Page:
Wednesday, February 22, 2012

dr. strange-talk (or how i stopped worrying and love my audience)

i've been giving a lot of talks lately.

after tomorrow, it will have been three talks in three weeks [1];
on top of that, each talk is newly written [2].

it's getting a little tiring [3] ..
.. and yes, i promise to stop with the footnotes now .. for a while, at least. q-:

if i've learned anything about giving talks in the last few weeks and months, it's that there is a trade-off at work:
  1. you can either be clear and never get through all you wanted to say;
  2. you can plow on, say what you want to say, lose more than half the audience, and probably go overtime.
(this isn't even accounting for questions from the audience, in the middle of the talk.  for some reason, this happens to me all the time.)

anyway, i've opted for option #1.  the operative word here, though, is all.  at this point, i think i'm already doing well if the audience actually remembers something from my talk.

let's face it:
metric spaces make a pretty abstract setting.  most people know this area as a playground for topologists and occasionally, gromov.  other than that, it's a bit mysterious.

like any other field of mathematics, it gets very technical very quickly.  if the audience is full of specialists, then sure: i can say what i want to say.

being a newish field, though, i've been reminded and re-reminded that apart from my immediate colleagues, nobody has ever heard of this stuff ..

there's also the context to consider:
at a conference or workshop, it's safe to assume that your audience is tired from the rigors of travel and stress.  besides, they're probably preoccupied with their own talks .. so half of them are probably not listening.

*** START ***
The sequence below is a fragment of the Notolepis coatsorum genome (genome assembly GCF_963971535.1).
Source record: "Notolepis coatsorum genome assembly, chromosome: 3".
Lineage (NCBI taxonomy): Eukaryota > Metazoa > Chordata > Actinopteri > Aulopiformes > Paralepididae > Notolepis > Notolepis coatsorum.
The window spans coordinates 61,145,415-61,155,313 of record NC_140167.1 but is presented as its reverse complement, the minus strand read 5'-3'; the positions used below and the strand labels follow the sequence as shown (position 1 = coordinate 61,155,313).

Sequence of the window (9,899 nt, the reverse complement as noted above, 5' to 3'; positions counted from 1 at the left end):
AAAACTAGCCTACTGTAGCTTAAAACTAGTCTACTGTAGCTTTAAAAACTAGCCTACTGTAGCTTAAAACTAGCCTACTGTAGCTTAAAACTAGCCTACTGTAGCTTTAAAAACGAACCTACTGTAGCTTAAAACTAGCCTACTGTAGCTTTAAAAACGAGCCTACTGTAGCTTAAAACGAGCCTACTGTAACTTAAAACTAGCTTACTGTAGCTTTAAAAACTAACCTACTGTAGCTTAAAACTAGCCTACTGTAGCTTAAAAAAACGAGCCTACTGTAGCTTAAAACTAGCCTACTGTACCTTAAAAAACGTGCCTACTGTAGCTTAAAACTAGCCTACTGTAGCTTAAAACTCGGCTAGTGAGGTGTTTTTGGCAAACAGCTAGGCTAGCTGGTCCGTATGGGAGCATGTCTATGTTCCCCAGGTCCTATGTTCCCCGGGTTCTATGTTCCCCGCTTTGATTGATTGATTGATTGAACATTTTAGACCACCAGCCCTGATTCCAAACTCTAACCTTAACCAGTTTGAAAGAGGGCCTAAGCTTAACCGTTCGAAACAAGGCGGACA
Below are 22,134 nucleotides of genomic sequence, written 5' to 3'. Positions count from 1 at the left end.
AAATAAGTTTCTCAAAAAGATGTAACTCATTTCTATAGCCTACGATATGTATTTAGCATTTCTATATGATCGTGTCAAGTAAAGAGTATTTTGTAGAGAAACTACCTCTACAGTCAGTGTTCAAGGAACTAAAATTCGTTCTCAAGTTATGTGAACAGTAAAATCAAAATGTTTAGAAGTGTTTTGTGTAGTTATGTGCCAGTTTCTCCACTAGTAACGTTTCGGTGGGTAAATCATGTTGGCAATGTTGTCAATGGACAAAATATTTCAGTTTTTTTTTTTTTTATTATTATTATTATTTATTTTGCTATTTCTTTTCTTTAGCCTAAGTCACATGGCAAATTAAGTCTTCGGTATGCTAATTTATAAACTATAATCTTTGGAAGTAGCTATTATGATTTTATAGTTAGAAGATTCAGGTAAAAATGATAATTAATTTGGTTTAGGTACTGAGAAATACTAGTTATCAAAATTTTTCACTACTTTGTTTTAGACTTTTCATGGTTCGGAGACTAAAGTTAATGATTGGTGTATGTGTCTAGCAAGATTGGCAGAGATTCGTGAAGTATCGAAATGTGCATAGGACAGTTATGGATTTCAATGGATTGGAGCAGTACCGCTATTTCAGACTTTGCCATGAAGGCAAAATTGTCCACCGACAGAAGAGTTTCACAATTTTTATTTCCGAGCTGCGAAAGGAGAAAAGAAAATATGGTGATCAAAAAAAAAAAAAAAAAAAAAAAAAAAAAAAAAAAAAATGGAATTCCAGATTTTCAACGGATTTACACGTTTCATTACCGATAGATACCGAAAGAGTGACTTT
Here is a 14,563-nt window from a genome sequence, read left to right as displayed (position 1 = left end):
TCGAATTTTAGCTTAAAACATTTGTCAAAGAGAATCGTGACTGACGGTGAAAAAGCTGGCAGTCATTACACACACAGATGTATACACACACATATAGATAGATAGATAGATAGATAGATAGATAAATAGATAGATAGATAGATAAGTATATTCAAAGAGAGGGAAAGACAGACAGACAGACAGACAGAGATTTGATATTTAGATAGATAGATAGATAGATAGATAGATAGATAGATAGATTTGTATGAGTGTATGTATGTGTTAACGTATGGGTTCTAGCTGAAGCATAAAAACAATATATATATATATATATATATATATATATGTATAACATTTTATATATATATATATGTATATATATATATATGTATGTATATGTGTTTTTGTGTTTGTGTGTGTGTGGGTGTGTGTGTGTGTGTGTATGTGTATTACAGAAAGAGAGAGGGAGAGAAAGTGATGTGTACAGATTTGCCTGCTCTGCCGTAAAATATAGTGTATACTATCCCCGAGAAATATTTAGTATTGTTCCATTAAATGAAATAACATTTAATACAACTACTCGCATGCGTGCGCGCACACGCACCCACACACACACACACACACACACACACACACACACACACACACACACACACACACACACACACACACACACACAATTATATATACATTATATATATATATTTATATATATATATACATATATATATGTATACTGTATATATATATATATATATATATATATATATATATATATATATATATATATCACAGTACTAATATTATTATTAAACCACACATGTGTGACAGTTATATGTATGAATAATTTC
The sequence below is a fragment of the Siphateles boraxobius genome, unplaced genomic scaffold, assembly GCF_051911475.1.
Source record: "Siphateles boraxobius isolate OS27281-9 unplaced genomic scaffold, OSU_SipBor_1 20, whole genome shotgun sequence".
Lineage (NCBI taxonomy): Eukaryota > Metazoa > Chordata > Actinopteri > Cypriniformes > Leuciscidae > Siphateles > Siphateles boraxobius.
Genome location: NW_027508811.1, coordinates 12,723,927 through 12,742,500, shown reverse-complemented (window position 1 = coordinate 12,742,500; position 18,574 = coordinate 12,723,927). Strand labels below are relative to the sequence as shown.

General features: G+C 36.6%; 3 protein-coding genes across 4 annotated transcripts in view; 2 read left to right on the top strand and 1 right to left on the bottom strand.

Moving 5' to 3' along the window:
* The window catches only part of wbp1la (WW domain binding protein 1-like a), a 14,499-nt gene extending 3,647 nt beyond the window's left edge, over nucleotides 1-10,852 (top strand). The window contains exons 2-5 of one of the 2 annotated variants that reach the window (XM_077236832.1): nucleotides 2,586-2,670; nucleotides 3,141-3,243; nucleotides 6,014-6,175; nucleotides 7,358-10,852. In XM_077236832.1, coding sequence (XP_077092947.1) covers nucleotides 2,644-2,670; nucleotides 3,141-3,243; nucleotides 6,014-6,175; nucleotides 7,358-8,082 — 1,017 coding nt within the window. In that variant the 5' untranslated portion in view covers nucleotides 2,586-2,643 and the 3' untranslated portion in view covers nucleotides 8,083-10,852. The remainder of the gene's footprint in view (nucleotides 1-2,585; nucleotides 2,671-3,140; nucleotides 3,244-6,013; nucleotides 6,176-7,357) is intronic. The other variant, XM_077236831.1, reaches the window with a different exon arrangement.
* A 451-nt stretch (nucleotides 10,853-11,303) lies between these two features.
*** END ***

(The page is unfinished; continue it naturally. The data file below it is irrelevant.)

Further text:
a quarter of them are probably confused by one of your first four definitions .. and if you're using slides, then they will be lost for the remainder of your talk. [4]
i think i'm being generous, here.

every one of these aspects is familiar to me.  i may be a rather unique (read: strange) person, but i like to think that some of my experience and bias is kin to others'.

this sounds like i'm giving up, but i'm not.  it's just that my expectations have changed.
i liken it to having taught undergrads for a while, planning for the possibility that some students will be curious about the subject, but being aware that most of them just want to get through the class.

it's not their fault: they want to do something else in life, and prefer to be curious about other things.

to think otherwise sounds like complaining about why the entire audience doesn't specialise in your field.

the only difference between you and your students is that you happen to have a ph.d. and suffered your share of misery for your achievement.

they, of course, have not: among other reasons, it's usually because they're younger than you.
that said, i know that tomorrow is my talk, that i will not get through half of what i wanted to discuss, but that doesn't matter.

i'm going to have fun.

i'll try to say why i think this stuff is cool,
give an idea of why it's hard,
and an idea of why the proof should work.

anyway, i still have a few pages to write .. so: back to it!

[1] a more precise count would be 2 weeks and 2 days, but my point persists.

[2] somehow it doesn't seem fair to use slides, if i am given two hours to talk.  what's the hurry?  as i told a colleague recently, i can think as fast as a chalkboard, but not as fast as a computer.

[3] to clarify, i mean "tiring" and not "tiresome" .. though audience members might agree with both.  you'll have to ask them. (-;

[4] odds are that few, if any, of us have thought about repeating a slide later on, just to remind the audience of an important technical point.  this is rarely a problem with chalkboards, of course ..

chalkboards: 1, slides: 0  .. ho ho!

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